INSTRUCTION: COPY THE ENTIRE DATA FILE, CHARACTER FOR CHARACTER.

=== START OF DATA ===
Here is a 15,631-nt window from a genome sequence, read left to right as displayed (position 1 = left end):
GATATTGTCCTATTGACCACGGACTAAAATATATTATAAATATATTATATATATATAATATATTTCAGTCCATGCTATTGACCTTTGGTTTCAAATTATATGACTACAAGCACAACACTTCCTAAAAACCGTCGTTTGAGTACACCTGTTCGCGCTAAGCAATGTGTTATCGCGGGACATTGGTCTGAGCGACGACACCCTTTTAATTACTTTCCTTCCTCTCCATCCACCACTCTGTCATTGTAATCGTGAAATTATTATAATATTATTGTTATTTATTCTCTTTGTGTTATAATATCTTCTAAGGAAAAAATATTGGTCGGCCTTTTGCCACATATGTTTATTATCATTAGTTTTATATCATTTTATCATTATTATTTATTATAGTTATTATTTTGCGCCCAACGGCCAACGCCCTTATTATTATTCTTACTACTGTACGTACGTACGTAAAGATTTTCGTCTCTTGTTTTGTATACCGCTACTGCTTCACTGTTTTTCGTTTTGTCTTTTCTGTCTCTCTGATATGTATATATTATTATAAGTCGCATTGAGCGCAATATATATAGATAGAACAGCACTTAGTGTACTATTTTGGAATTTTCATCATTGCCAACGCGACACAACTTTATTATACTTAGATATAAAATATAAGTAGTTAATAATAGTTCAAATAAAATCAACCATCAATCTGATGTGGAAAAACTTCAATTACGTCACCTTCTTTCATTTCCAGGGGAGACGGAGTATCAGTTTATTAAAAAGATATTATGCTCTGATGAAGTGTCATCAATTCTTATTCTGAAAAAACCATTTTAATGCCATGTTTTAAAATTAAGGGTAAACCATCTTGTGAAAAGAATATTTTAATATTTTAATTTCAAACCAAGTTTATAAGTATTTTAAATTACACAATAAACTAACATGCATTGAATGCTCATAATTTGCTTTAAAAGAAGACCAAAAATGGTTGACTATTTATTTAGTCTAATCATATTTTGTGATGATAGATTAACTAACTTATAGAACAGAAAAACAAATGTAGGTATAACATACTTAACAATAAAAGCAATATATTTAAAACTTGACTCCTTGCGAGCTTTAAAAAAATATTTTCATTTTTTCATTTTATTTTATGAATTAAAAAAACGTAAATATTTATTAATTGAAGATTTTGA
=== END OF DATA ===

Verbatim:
Here is a 15,631-nt window from a genome sequence, read left to right as displayed (position 1 = left end):
GATATTGTCCTATTGACCACGGACTAAAATATATTATAAATATATTATATATATATAATATATTTCAGTCCATGCTATTGACCTTTGGTTTCAAATTATATGACTACAAGCACAACACTTCCTAAAAACCGTCGTTTGAGTACACCTGTTCGCGCTAAGCAATGTGTTATCGCGGGACATTGGTCTGAGCGACGACACCCTTTTAATTACTTTCCTTCCTCTCCATCCACCACTCTGTCATTGTAATCGTGAAATTATTATAATATTATTGTTATTTATTCTCTTTGTGTTATAATATCTTCTAAGGAAAAAATATTGGTCGGCCTTTTGCCACATATGTTTATTATCATTAGTTTTATATCATTTTATCATTATTATTTATTATAGTTATTATTTTGCGCCCAACGGCCAACGCCCTTATTATTATTCTTACTACTGTACGTACGTACGTAAAGATTTTCGTCTCTTGTTTTGTATACCGCTACTGCTTCACTGTTTTTCGTTTTGTCTTTTCTGTCTCTCTGATATGTATATATTATTATAAGTCGCATTGAGCGCAATATATATAGATAGAACAGCACTTAGTGTACTATTTTGGAATTTTCATCATTGCCAACGCGACACAACTTTATTATACTTAGATATAAAATATAAGTAGTTAATAATAGTTCAAATAAAATCAACCATCAATCTGATGTGGAAAAACTTCAATTACGTCACCTTCTTTCATTTCCAGGGGAGACGGAGTATCAGTTTATTAAAAAGATATTATGCTCTGATGAAGTGTCATCAATTCTTATTCTGAAAAAACCATTTTAATGCCATGTTTTAAAATTAAGGGTAAACCATCTTGTGAAAAGAATATTTTAATATTTTAATTTCAAACCAAGTTTATAAGTATTTTAAATTACACAATAAACTAACATGCATTGAATGCTCATAATTTGCTTTAAAAGAAGACCAAAAATGGTTGACTATTTATTTAGTCTAATCATATTTTGTGATGATAGATTAACTAACTTATAGAACAGAAAAACAAATGTAGGTATAACATACTTAACAATAAAAGCAATATATTTAAAACTTGACTCCTTGCGAGCTTTAAAAAAATATTTTCATTTTTTCATTTTATTTTATGAATTAAAAAAACGTAAATATTTATTAATTGAAGATTTTGA